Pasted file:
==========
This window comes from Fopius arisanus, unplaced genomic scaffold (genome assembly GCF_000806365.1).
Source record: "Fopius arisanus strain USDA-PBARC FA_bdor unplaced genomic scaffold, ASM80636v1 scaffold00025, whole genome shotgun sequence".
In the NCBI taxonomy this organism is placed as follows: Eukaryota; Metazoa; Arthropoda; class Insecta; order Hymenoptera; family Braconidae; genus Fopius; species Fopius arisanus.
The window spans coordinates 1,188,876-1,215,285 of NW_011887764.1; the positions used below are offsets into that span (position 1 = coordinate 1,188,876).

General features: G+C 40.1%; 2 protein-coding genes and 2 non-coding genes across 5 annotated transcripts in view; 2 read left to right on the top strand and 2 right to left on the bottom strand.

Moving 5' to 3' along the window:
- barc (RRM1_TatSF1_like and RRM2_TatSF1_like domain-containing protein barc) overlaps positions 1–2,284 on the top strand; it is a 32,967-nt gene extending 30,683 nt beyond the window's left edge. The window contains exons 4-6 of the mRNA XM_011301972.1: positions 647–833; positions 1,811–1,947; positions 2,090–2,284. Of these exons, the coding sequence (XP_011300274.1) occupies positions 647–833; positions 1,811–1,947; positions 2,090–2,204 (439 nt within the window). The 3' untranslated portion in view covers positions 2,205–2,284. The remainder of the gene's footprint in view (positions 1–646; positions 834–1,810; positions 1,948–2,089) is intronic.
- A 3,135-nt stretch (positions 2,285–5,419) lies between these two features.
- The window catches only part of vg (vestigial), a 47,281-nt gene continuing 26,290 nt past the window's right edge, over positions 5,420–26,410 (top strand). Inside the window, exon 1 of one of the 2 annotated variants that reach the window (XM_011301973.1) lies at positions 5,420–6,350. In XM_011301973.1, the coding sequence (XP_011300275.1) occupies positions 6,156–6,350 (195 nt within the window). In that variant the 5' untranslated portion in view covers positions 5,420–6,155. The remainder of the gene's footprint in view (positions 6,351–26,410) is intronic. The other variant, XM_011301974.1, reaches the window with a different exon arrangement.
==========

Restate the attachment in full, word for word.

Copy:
This window comes from Fopius arisanus, unplaced genomic scaffold (genome assembly GCF_000806365.1).
Source record: "Fopius arisanus strain USDA-PBARC FA_bdor unplaced genomic scaffold, ASM80636v1 scaffold00025, whole genome shotgun sequence".
In the NCBI taxonomy this organism is placed as follows: Eukaryota; Metazoa; Arthropoda; class Insecta; order Hymenoptera; family Braconidae; genus Fopius; species Fopius arisanus.
The window spans coordinates 1,188,876-1,215,285 of NW_011887764.1; the positions used below are offsets into that span (position 1 = coordinate 1,188,876).

General features: G+C 40.1%; 2 protein-coding genes and 2 non-coding genes across 5 annotated transcripts in view; 2 read left to right on the top strand and 2 right to left on the bottom strand.

Moving 5' to 3' along the window:
- barc (RRM1_TatSF1_like and RRM2_TatSF1_like domain-containing protein barc) overlaps positions 1–2,284 on the top strand; it is a 32,967-nt gene extending 30,683 nt beyond the window's left edge. The window contains exons 4-6 of the mRNA XM_011301972.1: positions 647–833; positions 1,811–1,947; positions 2,090–2,284. Of these exons, the coding sequence (XP_011300274.1) occupies positions 647–833; positions 1,811–1,947; positions 2,090–2,204 (439 nt within the window). The 3' untranslated portion in view covers positions 2,205–2,284. The remainder of the gene's footprint in view (positions 1–646; positions 834–1,810; positions 1,948–2,089) is intronic.
- A 3,135-nt stretch (positions 2,285–5,419) lies between these two features.
- The window catches only part of vg (vestigial), a 47,281-nt gene continuing 26,290 nt past the window's right edge, over positions 5,420–26,410 (top strand). Inside the window, exon 1 of one of the 2 annotated variants that reach the window (XM_011301973.1) lies at positions 5,420–6,350. In XM_011301973.1, the coding sequence (XP_011300275.1) occupies positions 6,156–6,350 (195 nt within the window). In that variant the 5' untranslated portion in view covers positions 5,420–6,155. The remainder of the gene's footprint in view (positions 6,351–26,410) is intronic. The other variant, XM_011301974.1, reaches the window with a different exon arrangement.